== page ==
Like many builders, we used to use hammer tackers to staple up housewrap, felt, and other siding and roofing membranes. Hammer tackers are fast, but they can cut through the material, the staple holes can leak, and foot traffic or wind can tear the material off the staples.

Using capped fasteners can eliminate those problems, which is one reason why many major manufacturers of housewrap and synthetic roofing underlayment now recommend or require them. Plastic caps increase a fastener's surface area, thereby increasing its holding power. As a result, the membrane is much less likely to tear out from underneath the fastener, especially when exposed to wind—even a light breeze can pressurize housewrap and underlayment, causing tears around staples and ordinary roofing nails.

We switched to hand-driven plastic-cap nails a few years ago to comply with the new manufacturer recommendations. The fasteners work well, but only a small number can fit into a nail bag, and hand-nailing is awkward and slow. Hoping to dramatically speed up the work, we bought a pneumatic Hitachi NV50AP3 coil cap nailer. That was almost a year ago, and so far, we've been happy with that decision.


We initially considered buying a pneumatic cap stapler, but quickly switched our focus to cap nailers because nails are more dependable in high winds and are approved by more synthetic-roofing underlayment manufacturers. Also, the most powerful cap-nailer models can drive longer fasteners.

Based on my research, we shortened the list to two options: the Bostitch N66BC and the Hitachi NV50AP3. The Bostitch can drive cap nails up to 2 ½ inches long, so it can be used to attach 2-inch-thick foam. It holds 300 coiled nails, but only one cylinder of 100 string-collated plastic caps, which means you have to reload the caps three times per nail coil.

The Hitachi, on the other hand, drives cap nails up to only 2 inches long but conveniently holds 350 coiled nails and a matching reel of 350 plastic or metal caps. Also, we've owned more than 20 Hitachi nailers during the past 13 years with almost no complaints, and the NV50AP3 is a third-generation model that has been on the market since 2005. Although the Hitachi cost about $180 more than the Bostitch, we bought the Hitachi.


We've used the NV50AP3 to install Tyvek HomeWrap, ¼-inch fan-fold foam, #30 roofing felt, and RhinoRoof synthetic roofing underlayment—driving more than 30,000 1 ¼-inch-long plastic-cap nails. Hitachi sells them by the case for about $52, packing 2,800 caps and nails into a sturdy cardboard box with dividers that keep the rolls from uncoiling.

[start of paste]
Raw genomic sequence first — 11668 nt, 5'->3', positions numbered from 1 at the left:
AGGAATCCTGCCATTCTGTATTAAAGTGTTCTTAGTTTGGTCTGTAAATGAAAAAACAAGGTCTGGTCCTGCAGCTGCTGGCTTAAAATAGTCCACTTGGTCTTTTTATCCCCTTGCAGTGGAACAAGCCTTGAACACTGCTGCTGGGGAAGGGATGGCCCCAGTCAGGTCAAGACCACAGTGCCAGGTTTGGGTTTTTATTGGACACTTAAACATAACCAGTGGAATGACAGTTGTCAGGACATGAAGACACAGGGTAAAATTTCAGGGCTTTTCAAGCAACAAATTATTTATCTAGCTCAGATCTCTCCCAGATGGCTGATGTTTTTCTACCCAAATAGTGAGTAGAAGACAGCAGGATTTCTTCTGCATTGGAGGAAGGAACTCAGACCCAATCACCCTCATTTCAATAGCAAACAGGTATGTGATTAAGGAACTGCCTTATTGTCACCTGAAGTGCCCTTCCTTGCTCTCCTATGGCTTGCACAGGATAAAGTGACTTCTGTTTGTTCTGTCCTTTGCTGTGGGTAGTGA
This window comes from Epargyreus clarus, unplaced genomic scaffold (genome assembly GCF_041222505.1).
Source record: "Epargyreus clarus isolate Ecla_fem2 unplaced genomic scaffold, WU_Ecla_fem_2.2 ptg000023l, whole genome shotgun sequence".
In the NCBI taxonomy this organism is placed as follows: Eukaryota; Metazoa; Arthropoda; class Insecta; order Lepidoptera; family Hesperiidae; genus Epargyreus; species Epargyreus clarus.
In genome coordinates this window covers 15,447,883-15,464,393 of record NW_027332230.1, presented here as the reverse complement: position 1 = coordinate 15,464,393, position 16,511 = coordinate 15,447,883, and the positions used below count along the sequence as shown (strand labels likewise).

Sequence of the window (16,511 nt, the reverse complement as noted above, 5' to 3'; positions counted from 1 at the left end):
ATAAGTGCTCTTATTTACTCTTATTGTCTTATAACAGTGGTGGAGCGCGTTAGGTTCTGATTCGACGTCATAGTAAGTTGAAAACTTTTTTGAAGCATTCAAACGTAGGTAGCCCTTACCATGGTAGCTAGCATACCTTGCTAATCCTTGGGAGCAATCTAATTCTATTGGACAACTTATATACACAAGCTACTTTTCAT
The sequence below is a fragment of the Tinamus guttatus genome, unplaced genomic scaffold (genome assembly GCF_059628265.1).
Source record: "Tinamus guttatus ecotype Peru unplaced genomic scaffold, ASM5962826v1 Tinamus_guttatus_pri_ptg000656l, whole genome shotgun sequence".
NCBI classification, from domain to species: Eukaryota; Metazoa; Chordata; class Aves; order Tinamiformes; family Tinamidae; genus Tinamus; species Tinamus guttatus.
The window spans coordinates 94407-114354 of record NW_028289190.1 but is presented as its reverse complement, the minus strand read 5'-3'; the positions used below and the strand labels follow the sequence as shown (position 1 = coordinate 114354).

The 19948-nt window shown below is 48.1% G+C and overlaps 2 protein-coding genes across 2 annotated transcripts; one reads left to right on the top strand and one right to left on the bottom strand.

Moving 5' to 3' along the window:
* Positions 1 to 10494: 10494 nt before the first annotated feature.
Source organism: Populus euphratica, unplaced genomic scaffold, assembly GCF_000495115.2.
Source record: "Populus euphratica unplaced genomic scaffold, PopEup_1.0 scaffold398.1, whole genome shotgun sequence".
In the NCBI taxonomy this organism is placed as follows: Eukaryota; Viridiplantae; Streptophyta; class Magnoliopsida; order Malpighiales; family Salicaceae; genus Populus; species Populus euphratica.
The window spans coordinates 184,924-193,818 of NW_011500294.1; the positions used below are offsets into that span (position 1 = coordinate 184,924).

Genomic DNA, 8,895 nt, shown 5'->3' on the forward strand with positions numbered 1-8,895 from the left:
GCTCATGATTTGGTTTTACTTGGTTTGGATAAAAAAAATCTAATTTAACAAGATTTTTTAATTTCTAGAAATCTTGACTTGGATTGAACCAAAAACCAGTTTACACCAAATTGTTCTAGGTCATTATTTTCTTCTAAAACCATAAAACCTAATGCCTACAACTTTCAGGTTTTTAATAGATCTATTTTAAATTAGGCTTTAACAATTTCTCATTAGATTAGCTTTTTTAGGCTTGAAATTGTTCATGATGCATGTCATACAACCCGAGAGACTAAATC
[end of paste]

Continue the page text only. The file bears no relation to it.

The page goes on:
I'd estimate that using the tool is at least five times faster than hand-nailing. Once we dial in the driving depth, the NV50AP3 consistently sets nails to the desired depth even in foam, which is hard to do when hand-nailing. Although we've used the tool in temperatures down to 15°F, it has misfired only occasionally—when a cap hadn't completely severed from the roll. It was easy to clear the problem and get back to work.

As advertised, the tool is well-balanced and feels lightweight. The cap magazine is bulky but doesn't prevent us from nailing into tight spots. The cap and nail magazines are both easy to load one-handed while we're working out of a nail apron on a roof or ladder, holding the tool with the other hand. We also appreciate the translucent magazine covers, which let us check the contents at a glance. You can easily adjust the exhaust vent so it doesn't blow air in your face, and a simple switch toggles between bump and sequential firing.

On the downside, the tool doesn't have a rafter or belt hook, and you have to install your own 3/8-inch NPT male plug at the air inlet. But overall, Hitachi's cap nailer has been a great tool that's paying its way in labor savings.

—Josh Dunlap is production manager forConsolidated Design & Construction Group, a residential design/build remodeling contractor in St. Louis.